By Phil Hicks, PE  |   February 12th, 2016
Industrial residuals can be complicated and expensive to clean up…especially when located in an environmentally sensitive area.
An implementation of a remedial action at a Superfund site involving potentially contaminated residuals within a wetland provided us an opportunity.  We challenged ourselves to find a better, faster and more cost effective way to achieve an appropriate cleanup.
Ahead of us were clearly defined remedial action objectives:
  • Reduce concentrations of contaminants in sediments to levels that protect the ecology.
  • Prevent continued migration of contaminants.
  • Prevent exposure of ecological systems to contaminants present in the sediments.
  • Reduce contaminant levels in fish tissues to acceptable levels. 
Conventional remediation methods would have required excavation and relocation of the lower portions of the wetland and disposal of the contaminated sediment within the upper portion of the wetland. Then a multimedia cap would be installed over the contaminated sediments in the upper portion of the wetland and a surface water diversion channel would be constructed to divert surface water around the wetland. Finally, sheet piling was to be installed to divide the wetland into cells. This originally proposed remedial action would have cost approximately $40M.
Working within guidance we proposed an alternative cleanup method that would still meet all the defined remedial action objectives, but would save time, money and reduce the impact to those areas adjacent to the residual zone. This newly proposed remedy involved in-situ capping of the contaminated sediments within upstream portion of the wetland, and the development and implementation of a monitoring and assessment program for the evaluation of the rate of recovery of downstream wetland areas as a result of the implementation of this in-situ cap. 
The engineered cap was created by using AquaBlok ® to minimize contact between the biota and the contaminated sediments. The AquaBlok® 3070FW was selected to create the cap itself.  With a nominal pre-hydrated thickness of 6.5 inches and covered with a soil layer with a nominal thickness of 2 inches it created a sequestration cap that dramatically reduced the potential for long-term diffusion of contaminants into pore water and overlying surface waters.
This innovative remedial plan using the in-situ AquaBlok® cap cost approximately $8M. Not only did this solution save over $30M; it eliminated the destruction of over 30 acres of wetland and the removal of dense hardwood tress adjacent to the wetland stretching over a half mile in length.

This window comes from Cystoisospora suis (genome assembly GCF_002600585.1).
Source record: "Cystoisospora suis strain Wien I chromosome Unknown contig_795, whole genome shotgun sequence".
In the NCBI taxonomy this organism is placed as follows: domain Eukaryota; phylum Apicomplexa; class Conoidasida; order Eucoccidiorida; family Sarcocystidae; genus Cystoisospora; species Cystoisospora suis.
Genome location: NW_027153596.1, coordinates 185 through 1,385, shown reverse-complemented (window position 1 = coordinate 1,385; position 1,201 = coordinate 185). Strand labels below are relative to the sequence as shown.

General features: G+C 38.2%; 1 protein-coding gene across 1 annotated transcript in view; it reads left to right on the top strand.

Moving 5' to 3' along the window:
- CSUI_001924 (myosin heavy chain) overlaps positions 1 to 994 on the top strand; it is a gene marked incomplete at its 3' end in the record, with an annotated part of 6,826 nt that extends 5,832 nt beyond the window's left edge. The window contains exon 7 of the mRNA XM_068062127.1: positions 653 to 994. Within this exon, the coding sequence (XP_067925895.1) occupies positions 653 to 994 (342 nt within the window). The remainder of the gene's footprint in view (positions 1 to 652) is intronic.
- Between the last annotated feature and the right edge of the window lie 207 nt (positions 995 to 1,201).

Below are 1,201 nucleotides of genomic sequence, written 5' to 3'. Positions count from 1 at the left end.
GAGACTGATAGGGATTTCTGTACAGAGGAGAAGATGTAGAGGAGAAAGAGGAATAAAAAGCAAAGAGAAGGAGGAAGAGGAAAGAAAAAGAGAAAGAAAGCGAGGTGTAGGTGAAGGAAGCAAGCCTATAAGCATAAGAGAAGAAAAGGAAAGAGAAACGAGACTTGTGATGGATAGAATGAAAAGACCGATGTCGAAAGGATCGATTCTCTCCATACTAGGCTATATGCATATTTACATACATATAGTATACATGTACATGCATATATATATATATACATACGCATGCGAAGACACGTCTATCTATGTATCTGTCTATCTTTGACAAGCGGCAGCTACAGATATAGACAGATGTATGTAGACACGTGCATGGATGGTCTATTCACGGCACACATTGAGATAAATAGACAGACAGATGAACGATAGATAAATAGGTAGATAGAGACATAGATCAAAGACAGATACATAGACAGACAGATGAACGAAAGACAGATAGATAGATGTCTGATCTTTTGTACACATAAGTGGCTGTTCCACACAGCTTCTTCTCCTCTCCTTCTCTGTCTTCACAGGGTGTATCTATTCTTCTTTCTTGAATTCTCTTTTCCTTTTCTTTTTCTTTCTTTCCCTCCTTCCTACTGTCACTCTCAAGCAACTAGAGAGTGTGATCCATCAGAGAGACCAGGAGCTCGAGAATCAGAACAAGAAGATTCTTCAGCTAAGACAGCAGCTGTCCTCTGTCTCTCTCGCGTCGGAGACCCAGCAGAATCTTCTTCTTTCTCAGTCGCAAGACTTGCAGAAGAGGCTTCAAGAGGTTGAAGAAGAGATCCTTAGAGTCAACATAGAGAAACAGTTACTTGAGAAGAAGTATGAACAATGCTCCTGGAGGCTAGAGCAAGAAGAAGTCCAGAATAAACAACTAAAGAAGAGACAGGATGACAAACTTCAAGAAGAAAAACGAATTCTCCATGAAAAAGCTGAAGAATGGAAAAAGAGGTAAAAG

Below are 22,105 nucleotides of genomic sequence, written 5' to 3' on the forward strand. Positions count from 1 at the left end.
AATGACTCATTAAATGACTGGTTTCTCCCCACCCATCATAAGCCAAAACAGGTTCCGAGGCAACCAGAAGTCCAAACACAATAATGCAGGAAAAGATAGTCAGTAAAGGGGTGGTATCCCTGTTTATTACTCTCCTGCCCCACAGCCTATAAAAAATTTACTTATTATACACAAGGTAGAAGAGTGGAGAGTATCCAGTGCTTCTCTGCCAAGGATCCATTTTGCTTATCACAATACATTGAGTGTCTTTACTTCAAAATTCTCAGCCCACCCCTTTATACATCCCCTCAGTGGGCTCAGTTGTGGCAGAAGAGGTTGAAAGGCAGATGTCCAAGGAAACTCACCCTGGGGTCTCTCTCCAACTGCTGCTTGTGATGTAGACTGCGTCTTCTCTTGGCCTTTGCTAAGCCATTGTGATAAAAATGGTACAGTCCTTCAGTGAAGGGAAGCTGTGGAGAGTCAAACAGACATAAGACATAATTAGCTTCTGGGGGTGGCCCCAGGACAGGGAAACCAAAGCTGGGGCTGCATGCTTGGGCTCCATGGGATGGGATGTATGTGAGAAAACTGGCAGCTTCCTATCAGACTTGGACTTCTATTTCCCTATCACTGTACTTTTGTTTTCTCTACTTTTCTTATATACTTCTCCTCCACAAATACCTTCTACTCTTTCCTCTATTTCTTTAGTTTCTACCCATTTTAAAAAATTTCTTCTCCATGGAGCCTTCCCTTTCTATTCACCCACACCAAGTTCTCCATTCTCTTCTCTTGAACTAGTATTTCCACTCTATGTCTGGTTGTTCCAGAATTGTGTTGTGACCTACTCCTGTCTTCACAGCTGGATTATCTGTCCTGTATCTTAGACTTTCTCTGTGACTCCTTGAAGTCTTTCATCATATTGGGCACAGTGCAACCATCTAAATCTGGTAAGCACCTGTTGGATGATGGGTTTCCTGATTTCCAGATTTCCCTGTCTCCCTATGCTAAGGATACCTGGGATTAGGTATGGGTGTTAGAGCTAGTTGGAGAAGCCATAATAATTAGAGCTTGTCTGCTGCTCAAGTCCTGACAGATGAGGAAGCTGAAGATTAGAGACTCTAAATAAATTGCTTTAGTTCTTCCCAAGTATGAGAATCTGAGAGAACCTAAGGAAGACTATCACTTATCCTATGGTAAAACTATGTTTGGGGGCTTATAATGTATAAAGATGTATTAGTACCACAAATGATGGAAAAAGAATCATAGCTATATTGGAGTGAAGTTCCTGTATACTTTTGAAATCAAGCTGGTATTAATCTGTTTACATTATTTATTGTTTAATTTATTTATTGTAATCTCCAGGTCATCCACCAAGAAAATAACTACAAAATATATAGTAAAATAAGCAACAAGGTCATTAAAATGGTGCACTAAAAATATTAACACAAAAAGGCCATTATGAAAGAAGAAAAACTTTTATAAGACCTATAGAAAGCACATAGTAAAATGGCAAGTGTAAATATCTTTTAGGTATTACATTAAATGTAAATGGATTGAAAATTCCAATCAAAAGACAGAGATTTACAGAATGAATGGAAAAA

You can read the full project description HERE.
Phil Hicks, PE, Project Engineer
Phil Hicks provides engineering support for a range of projects across the company. With more than 8 years of experience, Phil assists with dredged material management planning, including evaluating the feasibility, environmental/ecological impacts, and conceptual cost estimates associated with potential sediment placement sites for the dredged material of federal channels.  He also assists with landfill regulatory compliance and preparation of associated reports and plans.  Prior to working for Hull, Phil worked in the construction and mining industry where he was responsible for quality assurance of construction activities and compliance/permitting in the mining process.
Phil holds a Bachelor of Science in Civil Engineering from the University of Toledo.
By Hugh Crowell, MS, PWS  |   February 5th, 2016
On January 19, 2016 Ohio EPA closed the comment period for the proposed modification of the Section 401 Water Quality Certification of the Section 404 Nationwide Permits (NWPs) for Ohio, discussed in previous eblast. The proposed 401 modification has profound implications for any industry or regulated entity using NWPs for development in Ohio. Those activities particularly affected would be oil and gas exploration and production, road construction, natural gas pipeline and electrical line construction, other infrastructure and utility projects, and other regulated activities in streams that require any of thirty-one Nationwide Permits currently in effect.

Hull submitted detailed comments on the 401 modification reflecting our views of how the modified 401 certification could affect stream and wetland protection, current stream and wetland assessment practices, practical ramifications including timing and costs, and how the regulated community we serve could be affected.
The proposed 401 modification contains many important clarifications and eliminates certain arbitrary impact limits primarily affecting the shale gas pipeline industry, including the NWP-12 1,500-foot cumulative linear impact limit and the limit on construction of pipelines to a maximum of two HUC-8 watersheds. In addition, the current requirement for mitigation of temporary impacts to PEM wetlands is eliminated. On balance, however, the proposed 401 modification contains new regulatory review requirements and ambiguities concerning coverage that could render the Nationwide Permit process less effective at fulfilling its goal of expedited permitting for small surface water impacts with low potential for adverse effects.
Hugh Crowell, MS, PWS, Ecology & Wetlands Practice Leader
Hugh is the leader of Hull’s Ecology & Wetlands Practice. In his 27-year career, he has managed numerous environmental projects for brownfield, residential, commercial, industrial, county and municipal properties. Hugh is an experienced field plant ecologist and a certified Professional Wetland Scientist. He negotiates Clean Water Act §404 and §401 permits, oversees ecological risk assessments, performs water quality standards compliance analyses, and designs restoration and mitigation plans for streams and wetlands.
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